The Brontes


Editorial Review

Editor's note: This review is from the summer 2012 production of "The Brontes"

Review: ‘The Brontes’ at the Capital Fringe Festival is a delightful musical satire
By Peter Marks
Wednesday, July 18, 2012

In this age of merry mashups, few fusions have offered quite as much potential for delectable irony on a stage as the idea of the three singing Bronte sisters.

Actually, there was a brother, as well, in this 19th century retinue of literary siblings, and bless his heart, Branwell Bronte gets equal billing with his more famous sisters in “The Brontes,” a delightful musical satire at the Capital Fringe Festival, brought to you by the comedically enterprising folks at Dizzy Miss Lizzie’s Roadside Revue.

Set to the bluegrass and rock-inflected compositions of Steve McWilliams and Debra Buonaccorsi, “The Brontes” is an impressive vehicle on which to travel into Dizzy Miss Lizzie’s imagination. In fact, at under 90 minutes, the production and its a cast of nine — several of whom do double duty as band members — hardly exhaust an audience’s appetite for the juicy amusements they brandish.

Mind you, I saw “The Brontes” under a sweltering tent on a blistering afternoon, when you could have poached a salmon on a bare seat. Yes, I wanted to escape the oppressive atmosphere, but not even under the threat of imminent heat stroke did I consider missing a moment. Thanks to directors Rick Hammerly and Buonaccorsi and a cadre of marvelous actor-entertainers — among them, Dani Stoller, Matthew Schleigh, Laura Keena and Buonaccorsi herself — cool was the prevailing theatrical front.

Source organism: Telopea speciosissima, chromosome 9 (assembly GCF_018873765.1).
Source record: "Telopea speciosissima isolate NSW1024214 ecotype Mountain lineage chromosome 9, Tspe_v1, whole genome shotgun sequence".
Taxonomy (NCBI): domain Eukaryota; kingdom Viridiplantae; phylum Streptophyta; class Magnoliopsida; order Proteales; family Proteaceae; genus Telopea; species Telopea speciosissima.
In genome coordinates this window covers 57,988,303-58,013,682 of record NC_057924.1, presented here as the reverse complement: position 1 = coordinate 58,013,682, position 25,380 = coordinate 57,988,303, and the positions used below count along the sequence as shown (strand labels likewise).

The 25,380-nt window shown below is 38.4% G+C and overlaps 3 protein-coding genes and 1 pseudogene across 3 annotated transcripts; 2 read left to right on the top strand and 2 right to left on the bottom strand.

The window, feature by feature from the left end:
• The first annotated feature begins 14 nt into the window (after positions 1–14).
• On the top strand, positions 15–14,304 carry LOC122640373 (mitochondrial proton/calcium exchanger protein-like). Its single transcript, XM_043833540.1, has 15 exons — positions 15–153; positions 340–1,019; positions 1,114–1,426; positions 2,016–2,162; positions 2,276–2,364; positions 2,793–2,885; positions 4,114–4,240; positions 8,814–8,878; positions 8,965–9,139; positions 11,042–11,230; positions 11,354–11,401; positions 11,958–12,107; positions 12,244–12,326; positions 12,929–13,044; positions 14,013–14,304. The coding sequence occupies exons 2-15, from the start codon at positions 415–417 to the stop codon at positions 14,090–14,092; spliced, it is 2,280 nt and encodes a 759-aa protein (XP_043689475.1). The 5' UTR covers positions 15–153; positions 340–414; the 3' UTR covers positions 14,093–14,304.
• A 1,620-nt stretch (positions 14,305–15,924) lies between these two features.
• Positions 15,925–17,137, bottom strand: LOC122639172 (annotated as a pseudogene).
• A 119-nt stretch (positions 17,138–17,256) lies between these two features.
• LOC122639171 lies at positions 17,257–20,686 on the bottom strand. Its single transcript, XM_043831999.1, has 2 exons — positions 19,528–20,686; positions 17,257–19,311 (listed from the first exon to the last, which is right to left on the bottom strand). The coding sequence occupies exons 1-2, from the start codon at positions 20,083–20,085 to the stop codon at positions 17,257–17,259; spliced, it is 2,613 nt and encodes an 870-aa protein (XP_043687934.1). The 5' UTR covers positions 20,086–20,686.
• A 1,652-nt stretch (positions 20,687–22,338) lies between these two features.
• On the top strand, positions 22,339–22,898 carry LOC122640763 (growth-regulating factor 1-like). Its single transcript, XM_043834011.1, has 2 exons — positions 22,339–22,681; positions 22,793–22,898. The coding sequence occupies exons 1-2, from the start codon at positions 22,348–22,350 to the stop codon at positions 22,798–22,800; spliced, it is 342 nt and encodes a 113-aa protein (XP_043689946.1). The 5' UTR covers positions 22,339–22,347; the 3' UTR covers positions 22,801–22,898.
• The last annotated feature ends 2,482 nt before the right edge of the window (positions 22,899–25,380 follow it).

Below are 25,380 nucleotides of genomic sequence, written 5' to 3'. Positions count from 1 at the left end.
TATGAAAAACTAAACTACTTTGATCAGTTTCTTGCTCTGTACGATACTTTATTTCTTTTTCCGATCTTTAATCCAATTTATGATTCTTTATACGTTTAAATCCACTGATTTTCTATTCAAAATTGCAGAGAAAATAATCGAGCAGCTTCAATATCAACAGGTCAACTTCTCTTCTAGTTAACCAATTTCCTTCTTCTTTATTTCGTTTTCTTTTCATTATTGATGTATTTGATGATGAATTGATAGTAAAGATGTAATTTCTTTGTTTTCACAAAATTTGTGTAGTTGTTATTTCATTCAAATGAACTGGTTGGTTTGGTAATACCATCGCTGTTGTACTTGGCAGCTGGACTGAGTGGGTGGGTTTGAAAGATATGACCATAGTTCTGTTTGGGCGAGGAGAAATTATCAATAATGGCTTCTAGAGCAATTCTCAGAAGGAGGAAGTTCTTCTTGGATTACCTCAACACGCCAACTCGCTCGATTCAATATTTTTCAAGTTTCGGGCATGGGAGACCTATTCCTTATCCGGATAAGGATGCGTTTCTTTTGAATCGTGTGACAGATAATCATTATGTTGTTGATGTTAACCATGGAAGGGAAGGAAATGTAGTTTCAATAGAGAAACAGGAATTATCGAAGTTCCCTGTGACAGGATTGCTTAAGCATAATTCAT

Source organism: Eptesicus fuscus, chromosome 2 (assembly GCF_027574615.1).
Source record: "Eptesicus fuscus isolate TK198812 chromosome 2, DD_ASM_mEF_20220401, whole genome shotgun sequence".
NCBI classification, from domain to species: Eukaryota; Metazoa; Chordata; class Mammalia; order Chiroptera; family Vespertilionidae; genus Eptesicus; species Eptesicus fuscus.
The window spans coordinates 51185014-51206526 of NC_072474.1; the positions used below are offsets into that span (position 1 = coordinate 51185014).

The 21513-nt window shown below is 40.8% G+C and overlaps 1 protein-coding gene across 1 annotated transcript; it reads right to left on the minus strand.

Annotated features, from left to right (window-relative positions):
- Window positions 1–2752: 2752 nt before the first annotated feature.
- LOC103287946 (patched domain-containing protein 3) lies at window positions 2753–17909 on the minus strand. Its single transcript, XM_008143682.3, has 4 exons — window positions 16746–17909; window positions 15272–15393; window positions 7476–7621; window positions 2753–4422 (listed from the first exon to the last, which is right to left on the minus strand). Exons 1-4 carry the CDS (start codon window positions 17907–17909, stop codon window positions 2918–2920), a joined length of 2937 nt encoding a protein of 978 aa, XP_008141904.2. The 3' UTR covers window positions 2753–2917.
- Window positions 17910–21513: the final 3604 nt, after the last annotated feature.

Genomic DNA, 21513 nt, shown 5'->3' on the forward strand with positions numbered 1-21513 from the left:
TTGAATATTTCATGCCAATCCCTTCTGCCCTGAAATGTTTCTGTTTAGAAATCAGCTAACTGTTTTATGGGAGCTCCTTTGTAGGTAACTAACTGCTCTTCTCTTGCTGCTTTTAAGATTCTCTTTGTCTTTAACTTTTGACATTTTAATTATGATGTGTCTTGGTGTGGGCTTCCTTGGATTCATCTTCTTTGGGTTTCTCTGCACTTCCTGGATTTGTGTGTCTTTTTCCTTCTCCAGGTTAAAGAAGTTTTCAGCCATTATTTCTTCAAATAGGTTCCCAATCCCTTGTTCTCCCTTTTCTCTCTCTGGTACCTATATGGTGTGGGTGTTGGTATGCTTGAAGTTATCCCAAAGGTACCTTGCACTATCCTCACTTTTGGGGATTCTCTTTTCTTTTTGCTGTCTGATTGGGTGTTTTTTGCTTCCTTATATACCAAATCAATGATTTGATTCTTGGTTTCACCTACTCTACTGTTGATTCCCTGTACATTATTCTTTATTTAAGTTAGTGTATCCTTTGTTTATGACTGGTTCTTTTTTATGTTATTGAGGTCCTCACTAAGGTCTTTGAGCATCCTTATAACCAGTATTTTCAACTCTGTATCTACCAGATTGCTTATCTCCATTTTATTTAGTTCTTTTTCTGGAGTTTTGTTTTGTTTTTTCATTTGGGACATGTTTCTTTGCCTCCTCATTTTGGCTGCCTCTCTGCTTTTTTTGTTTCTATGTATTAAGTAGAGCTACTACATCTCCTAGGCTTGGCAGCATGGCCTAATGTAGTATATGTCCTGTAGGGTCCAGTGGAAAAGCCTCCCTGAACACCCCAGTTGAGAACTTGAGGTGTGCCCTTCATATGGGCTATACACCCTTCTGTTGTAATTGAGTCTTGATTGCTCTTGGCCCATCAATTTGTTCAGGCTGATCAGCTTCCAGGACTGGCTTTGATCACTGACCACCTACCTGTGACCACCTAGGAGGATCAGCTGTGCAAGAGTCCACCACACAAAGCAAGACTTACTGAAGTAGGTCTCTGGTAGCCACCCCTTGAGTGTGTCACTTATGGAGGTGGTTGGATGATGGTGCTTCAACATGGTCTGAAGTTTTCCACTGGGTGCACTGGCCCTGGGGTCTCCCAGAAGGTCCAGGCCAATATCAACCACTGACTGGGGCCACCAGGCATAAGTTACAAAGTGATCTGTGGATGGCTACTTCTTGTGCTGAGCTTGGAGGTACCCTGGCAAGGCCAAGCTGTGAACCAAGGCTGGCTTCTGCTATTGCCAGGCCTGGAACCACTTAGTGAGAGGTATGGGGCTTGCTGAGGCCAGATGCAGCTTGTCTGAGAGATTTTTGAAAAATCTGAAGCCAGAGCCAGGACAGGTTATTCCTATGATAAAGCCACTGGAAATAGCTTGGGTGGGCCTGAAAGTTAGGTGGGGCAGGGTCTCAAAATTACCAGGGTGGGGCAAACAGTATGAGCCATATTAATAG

These four performers play the Brontes, with Stoller as Emily (author of “Wuthering Heights”) and Buonaccorsi portraying Charlotte (“Jane Eyre”). Through a dozen songs (and a series of, yes, artful metaphors), family troubles spill out, premature deaths are recounted and plots of famous novels reenacted. The tragic epiphany of the disappointed Anne Bronte is hauntingly rendered by Keena in the show’s most resonant number, “Anne’s Song,” while Schleigh brings charm and technical skill to the rock ballad “God Knows.”

Gillian Shelly and Jordan Klein provide potent turns as two of the carnival figures who help shepherd the narrative, and designer Maria Royals mashes things up vibrantly, too, in the eye-catching get-ups she assembles from three centuries of fashion. It’s all put together with so much wit and panache that one hopes the revue, living up to its name, gets to take “The Brontes” on the road.